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Calculating Free Energy Change

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Touchdown!

Touchdown!

Credit: Dani Jace
Source: http://www.flickr.com/photos/85329395@N04/8398076849
License: CC BY-NC 3.0

The offensive team lines up to kick a field goal, while the defense sets in place to stop the effort. The cheerleaders exhort the crowd to chant “Block that kick!” The ball is hiked, set into place, the kicker swings his leg. The ball slices through the air, over the goal post – three points!

Why It Matters

  • There is a rhythm to a sports contest, both on the part of the players and the audience. To a great extent the players try to ignore the crowd (especially the boos and taunts) and do their best to focus on the game. At many points during the game, the spectators are, well, spectating. The game goes on with little interaction between players and watchers. 
  • Cheerleaders play an important role in crowd dynamics (at least at the high school and college level). They lead the audience in chants to encourage their team and help build a tempo for the game. Cheerleaders put energy into the system to develop an organized (less entropy) message to the team. In return, the team feeds off of this energy to be challenged to excel.
  • As the game heats up (sometimes literally), the tenor of the spectators changes. The defensive back intercepts a pass intended for the wide receiver and begins his runback. The crowd does not need the structured leading from the cheerleaders. In fact, they are now watching the field with everyone else. Spontaneous shouts break out from the sidelines as the player eludes opposing tacklers. When he crosses the goal line with the winning touchdown, everyone yells and hollers (high entropy, no organized cheer). A spontaneous demonstration!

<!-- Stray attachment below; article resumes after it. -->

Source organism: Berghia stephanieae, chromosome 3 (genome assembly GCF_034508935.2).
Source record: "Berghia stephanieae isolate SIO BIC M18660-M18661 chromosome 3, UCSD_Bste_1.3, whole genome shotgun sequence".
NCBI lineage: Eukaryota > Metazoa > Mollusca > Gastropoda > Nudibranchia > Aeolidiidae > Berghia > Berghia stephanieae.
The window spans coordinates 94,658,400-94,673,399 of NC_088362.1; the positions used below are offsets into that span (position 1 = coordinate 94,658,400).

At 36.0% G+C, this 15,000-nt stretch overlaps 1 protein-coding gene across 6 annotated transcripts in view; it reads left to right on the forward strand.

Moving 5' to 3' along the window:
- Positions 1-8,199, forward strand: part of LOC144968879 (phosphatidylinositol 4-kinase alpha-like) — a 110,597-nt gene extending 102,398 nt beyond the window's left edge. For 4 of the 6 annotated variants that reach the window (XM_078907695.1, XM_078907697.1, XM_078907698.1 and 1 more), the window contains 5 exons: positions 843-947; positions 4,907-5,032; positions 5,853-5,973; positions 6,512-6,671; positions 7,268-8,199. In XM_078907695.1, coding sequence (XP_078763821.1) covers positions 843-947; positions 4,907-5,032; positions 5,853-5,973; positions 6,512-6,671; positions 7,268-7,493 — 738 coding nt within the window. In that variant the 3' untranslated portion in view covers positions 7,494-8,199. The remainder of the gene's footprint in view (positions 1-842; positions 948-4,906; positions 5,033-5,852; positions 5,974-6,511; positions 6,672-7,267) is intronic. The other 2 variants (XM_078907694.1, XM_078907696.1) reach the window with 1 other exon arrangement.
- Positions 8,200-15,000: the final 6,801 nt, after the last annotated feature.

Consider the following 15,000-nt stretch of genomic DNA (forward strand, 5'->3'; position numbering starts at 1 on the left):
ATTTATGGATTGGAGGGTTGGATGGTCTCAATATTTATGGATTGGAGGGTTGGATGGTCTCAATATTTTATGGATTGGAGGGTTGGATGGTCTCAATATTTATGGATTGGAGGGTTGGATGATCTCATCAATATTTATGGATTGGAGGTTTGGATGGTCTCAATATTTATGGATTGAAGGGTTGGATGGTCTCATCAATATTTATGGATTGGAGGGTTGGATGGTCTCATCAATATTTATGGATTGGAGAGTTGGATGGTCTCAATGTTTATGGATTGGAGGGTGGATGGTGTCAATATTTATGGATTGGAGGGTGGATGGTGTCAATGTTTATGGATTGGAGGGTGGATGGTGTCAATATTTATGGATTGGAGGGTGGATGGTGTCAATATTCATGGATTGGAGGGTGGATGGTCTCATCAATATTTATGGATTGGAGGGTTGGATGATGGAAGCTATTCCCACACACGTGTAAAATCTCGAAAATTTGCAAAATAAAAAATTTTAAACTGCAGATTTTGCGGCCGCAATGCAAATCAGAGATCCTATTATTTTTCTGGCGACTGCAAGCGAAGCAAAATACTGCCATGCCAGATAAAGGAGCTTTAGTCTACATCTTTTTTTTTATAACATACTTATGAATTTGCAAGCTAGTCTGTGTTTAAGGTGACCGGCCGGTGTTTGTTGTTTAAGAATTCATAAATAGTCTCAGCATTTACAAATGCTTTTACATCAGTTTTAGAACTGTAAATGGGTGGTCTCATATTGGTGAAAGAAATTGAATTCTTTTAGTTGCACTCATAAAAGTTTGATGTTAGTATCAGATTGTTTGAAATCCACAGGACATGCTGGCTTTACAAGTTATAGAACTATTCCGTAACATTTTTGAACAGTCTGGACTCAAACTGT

• Credit: Steven Depolo
    Source: http://www.flickr.com/photos/stevendepolo/6224563889/
    License: CC BY-NC 3.0

    Cheering from this crowd can get quite loud [Figure2]

     

  • Watch a video about spontaneous and non-spontaneous reactions at the link below: https://www.youtube.com/watch?v=mjFUuKOC8H8

Show What You Know

Use the links below to learn more about Gibbs free energy and reactions. Then answer the following questions. 

  1. How old was Gibbs when he graduated from Yale?
  2. If the Gibbs free energy for a reaction is negative, is the reaction spontaneous or non-spontaneous?
  3. Name an endothermic process that can occur spontaneously.
  4. Why is the reaction leading to the formation of ammonia spontaneous at room temperature but not at high temperatures?

Image Attributions

  1. [1]^ Credit: Dani Jace; Source: http://www.flickr.com/photos/85329395@N04/8398076849; License: CC BY-NC 3.0
  2. [2]^ Credit: Steven Depolo; Source: http://www.flickr.com/photos/stevendepolo/6224563889/; License: CC BY-NC 3.0

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